The ability to simultaneously collect quantitative and qualitative information from a DMPK analysis has the potential to significantly increase productivity in pharmaceutical drug discovery and development. We present a single workflow allowing P450 drug clearance values to be determined as well as metabolites identified, profiled, and their structures elucidated. To be able to do all of this on a high throughput UHPLC chromatographic timescale is essential for the high levels of productivity required for today's DMPK screening laboratories. Haloperidol provides a good example of what can be achieved.
Microsomal incubations were carried out by Unilabs Bioanalytical Solutions at 1 µM drug concentration and a protein concentration of 0.5 mg/mL. Aliquots were taken and quenched with acetonitrile containing propranolol as an internal standard at eight time points over a period of 60 min.
Figure 1: In a single workflow, data dependent MSâMS spectra identify and elucidate metabolite structures and drug clearance is measured.
Column: Fortis, 1.7 µm, H2O, 2.10 mm × 30 mm
Column temperature: 30 °C
MPA: 0.1% formic acid in 95% H2O/CH3CN
MPB: 100% CH3CN
Gradient: 0.0 0.3 2.0 2.5 2.6 3.0 min
MP %: 95 95 5 5 95 95 %
Flow rate: 300 µL/min
Injection volume: 5 µL
The high surface area and lipophilic ligand combined with a hydrophilic end cap give this stationary phase a broad selectivity and resolving power for the target drug and the metabolites. The use of small particles allows UHPLC to compress the peak into a tighter and taller peak, therefore enhancing detection of very low level analytes.
Figure 2: Metabolite detection software compares the data file for the drug (in this case t60) with the corresponding control sample. A base peak chromatogram of the difference is created allowing the metabolites to be easily observed and their mass determined to four decimal places.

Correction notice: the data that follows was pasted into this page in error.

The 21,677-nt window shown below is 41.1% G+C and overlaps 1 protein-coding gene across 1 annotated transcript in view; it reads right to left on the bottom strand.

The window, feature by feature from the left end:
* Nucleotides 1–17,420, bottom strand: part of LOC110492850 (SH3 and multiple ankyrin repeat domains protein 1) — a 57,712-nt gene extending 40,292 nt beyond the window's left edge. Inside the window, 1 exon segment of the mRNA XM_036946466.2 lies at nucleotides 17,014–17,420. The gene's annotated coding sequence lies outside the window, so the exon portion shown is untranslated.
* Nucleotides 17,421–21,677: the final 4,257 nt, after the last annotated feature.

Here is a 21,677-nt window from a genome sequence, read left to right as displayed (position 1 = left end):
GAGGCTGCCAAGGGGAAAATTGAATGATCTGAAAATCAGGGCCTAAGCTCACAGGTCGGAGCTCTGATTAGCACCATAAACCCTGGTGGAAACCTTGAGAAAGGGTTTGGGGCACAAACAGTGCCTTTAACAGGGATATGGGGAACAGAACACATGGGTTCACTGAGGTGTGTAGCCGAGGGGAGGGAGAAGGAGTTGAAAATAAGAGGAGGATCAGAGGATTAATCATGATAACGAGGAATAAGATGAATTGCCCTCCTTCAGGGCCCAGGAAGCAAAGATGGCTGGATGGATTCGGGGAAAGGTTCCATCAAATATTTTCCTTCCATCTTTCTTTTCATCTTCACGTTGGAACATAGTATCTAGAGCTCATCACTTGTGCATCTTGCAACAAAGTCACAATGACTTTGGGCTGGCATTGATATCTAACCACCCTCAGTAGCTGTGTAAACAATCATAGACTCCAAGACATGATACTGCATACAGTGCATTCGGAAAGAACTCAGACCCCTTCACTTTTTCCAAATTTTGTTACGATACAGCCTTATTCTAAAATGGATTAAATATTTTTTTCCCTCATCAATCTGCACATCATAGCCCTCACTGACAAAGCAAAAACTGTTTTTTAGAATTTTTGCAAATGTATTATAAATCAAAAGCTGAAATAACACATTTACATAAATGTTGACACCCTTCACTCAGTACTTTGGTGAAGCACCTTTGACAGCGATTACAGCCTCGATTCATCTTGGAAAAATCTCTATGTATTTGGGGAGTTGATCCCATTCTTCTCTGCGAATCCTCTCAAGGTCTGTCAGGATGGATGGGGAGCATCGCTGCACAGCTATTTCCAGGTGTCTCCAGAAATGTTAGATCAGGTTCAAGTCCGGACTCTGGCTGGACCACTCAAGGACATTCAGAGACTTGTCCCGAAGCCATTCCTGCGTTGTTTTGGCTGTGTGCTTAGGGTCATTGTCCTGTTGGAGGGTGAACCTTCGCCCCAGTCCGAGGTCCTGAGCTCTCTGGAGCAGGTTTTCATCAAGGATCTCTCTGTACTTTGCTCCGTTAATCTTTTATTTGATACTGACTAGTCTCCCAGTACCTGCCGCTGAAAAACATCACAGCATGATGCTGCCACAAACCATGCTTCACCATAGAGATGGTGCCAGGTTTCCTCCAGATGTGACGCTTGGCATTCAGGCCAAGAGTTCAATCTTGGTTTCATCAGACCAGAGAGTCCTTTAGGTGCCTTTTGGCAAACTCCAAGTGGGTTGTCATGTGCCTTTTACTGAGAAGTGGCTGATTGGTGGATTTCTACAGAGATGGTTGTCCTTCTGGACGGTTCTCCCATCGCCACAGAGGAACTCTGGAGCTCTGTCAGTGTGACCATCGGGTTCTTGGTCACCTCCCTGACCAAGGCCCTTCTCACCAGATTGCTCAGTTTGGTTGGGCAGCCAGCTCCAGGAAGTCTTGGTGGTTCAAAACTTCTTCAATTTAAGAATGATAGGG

Metabolite detect software compares the data file for the drug (in this case t60) with the corresponding control sample. A base peak chromatogram of the difference is created, allowing metabolites m/z 354, 212, and even 392 to be easily observed.
Figure 3: Time profiles for the disappearance of haloperidol and the appearance of three metabolites.
Metabolite detection software is able to detect the m/z = 392 metabolite even though it coelutes with the internal standard.
Figure 4: Linear calibration of 50 pg/mL to 50 ng/mL (3 decades) was achieved using the XIC for the measured m/z of each metabolite +/- 0.005 Da. R2= 0.9974.
Drug and Metabolite Profiles
Integration is carried out on the XIC for the measured m/z of each metabolite +/- 0.005 Da. Plotting the ratio of metabolite to internal standard (M/IS) versus time produces the metabolite profiles. Half-life and clearance values are determined from the natural log (ln) of the drug profile versus time plot.
Figure 5: The structure of metabolite m/z = 354 is easily identified using SmartFormula 3D to understand the fragmentation pattern.
MS–MS data was not available for m/z = 392 because of coelution with the internal standard. The high quality data available, even for such a small peak, means SmartFormula is still able to predict the formula and deduce that it is a mono-oxidative metabolite.
Both the AB Sciex API 5000 and Bruker impact QTOF yield equivalent results for the clearance values. This can be clearly seen by comparing the ln [Drug]/[IS] versus time plots.
Figure 6: The structure of metabolite m/z = 392 is easily identified using SmartFormula 3D to understand the fragmentation pattern.
The linearity and gradients of these plots are nearly identical and result in values for t1/2 of 45 and 47 min, respectively.
Figure 7: Clearance data from impact.
The difference in y intercept is a result of a difference in relative response of the internal standard and has no influence on the clearance results.
Figure 8: Clearance data from 3Q.
The quan–qual workflow is effective and robust using a rapid analytical method suitable for high throughput screening at 1 µM drug concentrations.
Metabolite detection software allows metabolites to be rapidly identified and profiled even when compounds coelute.
Bruker Daltonics Inc.
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